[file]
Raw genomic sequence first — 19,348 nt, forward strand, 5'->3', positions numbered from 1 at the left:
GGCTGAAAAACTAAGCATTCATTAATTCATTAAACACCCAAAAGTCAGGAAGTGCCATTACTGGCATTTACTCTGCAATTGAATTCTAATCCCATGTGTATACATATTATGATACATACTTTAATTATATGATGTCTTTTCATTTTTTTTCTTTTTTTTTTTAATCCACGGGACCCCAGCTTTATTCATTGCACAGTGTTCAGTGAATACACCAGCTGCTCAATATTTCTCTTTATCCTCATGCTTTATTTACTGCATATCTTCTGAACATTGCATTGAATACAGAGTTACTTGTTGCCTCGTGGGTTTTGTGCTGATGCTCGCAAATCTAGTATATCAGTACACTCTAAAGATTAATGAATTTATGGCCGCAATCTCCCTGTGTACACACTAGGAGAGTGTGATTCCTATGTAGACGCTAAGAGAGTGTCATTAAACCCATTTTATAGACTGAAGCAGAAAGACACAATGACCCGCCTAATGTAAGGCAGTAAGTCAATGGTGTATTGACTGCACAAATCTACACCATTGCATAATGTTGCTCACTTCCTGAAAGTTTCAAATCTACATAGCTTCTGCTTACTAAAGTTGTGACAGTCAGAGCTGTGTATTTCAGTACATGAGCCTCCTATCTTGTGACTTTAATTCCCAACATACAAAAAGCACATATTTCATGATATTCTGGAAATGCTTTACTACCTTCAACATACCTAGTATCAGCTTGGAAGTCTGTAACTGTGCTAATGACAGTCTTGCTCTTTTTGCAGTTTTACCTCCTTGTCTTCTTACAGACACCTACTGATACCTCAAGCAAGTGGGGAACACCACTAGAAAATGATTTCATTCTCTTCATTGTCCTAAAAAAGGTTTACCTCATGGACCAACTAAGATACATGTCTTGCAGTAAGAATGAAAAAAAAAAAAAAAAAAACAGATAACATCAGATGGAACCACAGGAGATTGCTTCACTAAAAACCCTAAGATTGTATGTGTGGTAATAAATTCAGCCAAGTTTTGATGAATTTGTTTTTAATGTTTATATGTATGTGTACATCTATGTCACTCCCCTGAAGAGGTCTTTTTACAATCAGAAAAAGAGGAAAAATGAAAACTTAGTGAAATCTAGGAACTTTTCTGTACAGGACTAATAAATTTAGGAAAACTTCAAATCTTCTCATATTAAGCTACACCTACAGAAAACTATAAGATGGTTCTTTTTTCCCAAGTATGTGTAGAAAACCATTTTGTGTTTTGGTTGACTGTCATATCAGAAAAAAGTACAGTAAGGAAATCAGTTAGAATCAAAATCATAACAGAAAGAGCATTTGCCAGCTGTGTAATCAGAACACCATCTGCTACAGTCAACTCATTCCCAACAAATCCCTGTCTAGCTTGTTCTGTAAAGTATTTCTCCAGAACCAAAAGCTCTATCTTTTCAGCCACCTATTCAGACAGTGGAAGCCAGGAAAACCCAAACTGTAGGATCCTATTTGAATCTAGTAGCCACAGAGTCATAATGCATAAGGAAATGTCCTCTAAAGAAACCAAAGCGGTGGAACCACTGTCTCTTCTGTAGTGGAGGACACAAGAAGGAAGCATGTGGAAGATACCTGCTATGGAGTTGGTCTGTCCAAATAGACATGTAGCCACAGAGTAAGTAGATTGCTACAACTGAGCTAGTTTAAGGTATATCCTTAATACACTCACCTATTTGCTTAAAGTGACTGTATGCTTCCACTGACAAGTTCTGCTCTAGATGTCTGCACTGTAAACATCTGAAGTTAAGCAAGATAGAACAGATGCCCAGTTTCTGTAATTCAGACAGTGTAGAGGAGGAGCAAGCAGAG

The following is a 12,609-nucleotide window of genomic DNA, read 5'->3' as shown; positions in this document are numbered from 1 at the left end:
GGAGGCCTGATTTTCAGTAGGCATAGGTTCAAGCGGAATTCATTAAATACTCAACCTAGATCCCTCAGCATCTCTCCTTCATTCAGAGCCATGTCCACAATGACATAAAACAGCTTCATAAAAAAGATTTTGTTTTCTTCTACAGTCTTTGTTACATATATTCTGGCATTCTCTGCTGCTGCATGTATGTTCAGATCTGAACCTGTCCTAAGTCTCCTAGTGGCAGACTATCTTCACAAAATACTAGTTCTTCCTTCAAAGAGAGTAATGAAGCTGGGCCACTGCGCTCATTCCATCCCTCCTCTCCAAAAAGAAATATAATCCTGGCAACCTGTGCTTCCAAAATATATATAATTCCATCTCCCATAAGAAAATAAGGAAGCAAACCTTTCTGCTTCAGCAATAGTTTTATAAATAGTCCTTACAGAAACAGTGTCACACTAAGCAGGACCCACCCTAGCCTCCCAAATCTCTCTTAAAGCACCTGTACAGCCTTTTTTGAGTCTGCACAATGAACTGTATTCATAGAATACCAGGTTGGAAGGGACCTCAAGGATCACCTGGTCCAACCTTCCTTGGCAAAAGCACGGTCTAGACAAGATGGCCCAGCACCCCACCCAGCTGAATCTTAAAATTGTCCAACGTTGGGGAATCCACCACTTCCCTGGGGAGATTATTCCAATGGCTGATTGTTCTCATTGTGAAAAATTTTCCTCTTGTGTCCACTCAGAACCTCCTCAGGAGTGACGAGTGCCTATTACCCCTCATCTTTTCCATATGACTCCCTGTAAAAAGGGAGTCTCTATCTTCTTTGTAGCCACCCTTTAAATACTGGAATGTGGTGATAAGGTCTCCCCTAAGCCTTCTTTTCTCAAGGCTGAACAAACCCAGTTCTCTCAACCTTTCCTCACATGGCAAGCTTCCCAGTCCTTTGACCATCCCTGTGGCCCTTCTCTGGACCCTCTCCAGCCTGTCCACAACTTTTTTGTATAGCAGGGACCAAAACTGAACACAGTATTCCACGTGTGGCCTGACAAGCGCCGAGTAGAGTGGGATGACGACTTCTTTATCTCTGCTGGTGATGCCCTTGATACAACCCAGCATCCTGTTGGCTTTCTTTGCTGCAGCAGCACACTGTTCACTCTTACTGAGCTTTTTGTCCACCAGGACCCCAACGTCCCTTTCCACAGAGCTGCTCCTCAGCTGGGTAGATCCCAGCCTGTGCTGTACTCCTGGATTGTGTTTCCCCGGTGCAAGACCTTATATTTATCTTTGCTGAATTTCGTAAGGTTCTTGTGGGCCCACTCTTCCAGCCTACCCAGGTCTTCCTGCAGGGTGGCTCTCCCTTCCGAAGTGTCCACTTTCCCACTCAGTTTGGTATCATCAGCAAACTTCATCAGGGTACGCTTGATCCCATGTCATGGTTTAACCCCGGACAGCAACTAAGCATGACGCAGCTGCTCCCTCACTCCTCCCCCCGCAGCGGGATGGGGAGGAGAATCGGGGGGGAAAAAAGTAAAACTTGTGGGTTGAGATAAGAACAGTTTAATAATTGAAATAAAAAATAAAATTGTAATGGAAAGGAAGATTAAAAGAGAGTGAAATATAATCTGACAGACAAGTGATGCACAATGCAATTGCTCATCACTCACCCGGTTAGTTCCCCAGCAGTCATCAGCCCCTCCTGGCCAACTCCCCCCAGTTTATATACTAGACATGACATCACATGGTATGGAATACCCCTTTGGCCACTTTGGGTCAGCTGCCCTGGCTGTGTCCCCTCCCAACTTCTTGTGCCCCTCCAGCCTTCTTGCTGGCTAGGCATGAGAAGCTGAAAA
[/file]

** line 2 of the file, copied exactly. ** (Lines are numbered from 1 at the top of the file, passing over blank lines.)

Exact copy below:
GGCTGAAAAACTAAGCATTCATTAATTCATTAAACACCCAAAAGTCAGGAAGTGCCATTACTGGCATTTACTCTGCAATTGAATTCTAATCCCATGTGTATACATATTATGATACATACTTTAATTATATGATGTCTTTTCATTTTTTTTCTTTTTTTTTTTAATCCACGGGACCCCAGCTTTATTCATTGCACAGTGTTCAGTGAATACACCAGCTGCTCAATATTTCTCTTTATCCTCATGCTTTATTTACTGCATATCTTCTGAACATTGCATTGAATACAGAGTTACTTGTTGCCTCGTGGGTTTTGTGCTGATGCTCGCAAATCTAGTATATCAGTACACTCTAAAGATTAATGAATTTATGGCCGCAATCTCCCTGTGTACACACTAGGAGAGTGTGATTCCTATGTAGACGCTAAGAGAGTGTCATTAAACCCATTTTATAGACTGAAGCAGAAAGACACAATGACCCGCCTAATGTAAGGCAGTAAGTCAATGGTGTATTGACTGCACAAATCTACACCATTGCATAATGTTGCTCACTTCCTGAAAGTTTCAAATCTACATAGCTTCTGCTTACTAAAGTTGTGACAGTCAGAGCTGTGTATTTCAGTACATGAGCCTCCTATCTTGTGACTTTAATTCCCAACATACAAAAAGCACATATTTCATGATATTCTGGAAATGCTTTACTACCTTCAACATACCTAGTATCAGCTTGGAAGTCTGTAACTGTGCTAATGACAGTCTTGCTCTTTTTGCAGTTTTACCTCCTTGTCTTCTTACAGACACCTACTGATACCTCAAGCAAGTGGGGAACACCACTAGAAAATGATTTCATTCTCTTCATTGTCCTAAAAAAGGTTTACCTCATGGACCAACTAAGATACATGTCTTGCAGTAAGAATGAAAAAAAAAAAAAAAAAAACAGATAACATCAGATGGAACCACAGGAGATTGCTTCACTAAAAACCCTAAGATTGTATGTGTGGTAATAAATTCAGCCAAGTTTTGATGAATTTGTTTTTAATGTTTATATGTATGTGTACATCTATGTCACTCCCCTGAAGAGGTCTTTTTACAATCAGAAAAAGAGGAAAAATGAAAACTTAGTGAAATCTAGGAACTTTTCTGTACAGGACTAATAAATTTAGGAAAACTTCAAATCTTCTCATATTAAGCTACACCTACAGAAAACTATAAGATGGTTCTTTTTTCCCAAGTATGTGTAGAAAACCATTTTGTGTTTTGGTTGACTGTCATATCAGAAAAAAGTACAGTAAGGAAATCAGTTAGAATCAAAATCATAACAGAAAGAGCATTTGCCAGCTGTGTAATCAGAACACCATCTGCTACAGTCAACTCATTCCCAACAAATCCCTGTCTAGCTTGTTCTGTAAAGTATTTCTCCAGAACCAAAAGCTCTATCTTTTCAGCCACCTATTCAGACAGTGGAAGCCAGGAAAACCCAAACTGTAGGATCCTATTTGAATCTAGTAGCCACAGAGTCATAATGCATAAGGAAATGTCCTCTAAAGAAACCAAAGCGGTGGAACCACTGTCTCTTCTGTAGTGGAGGACACAAGAAGGAAGCATGTGGAAGATACCTGCTATGGAGTTGGTCTGTCCAAATAGACATGTAGCCACAGAGTAAGTAGATTGCTACAACTGAGCTAGTTTAAGGTATATCCTTAATACACTCACCTATTTGCTTAAAGTGACTGTATGCTTCCACTGACAAGTTCTGCTCTAGATGTCTGCACTGTAAACATCTGAAGTTAAGCAAGATAGAACAGATGCCCAGTTTCTGTAATTCAGACAGTGTAGAGGAGGAGCAAGCAGAG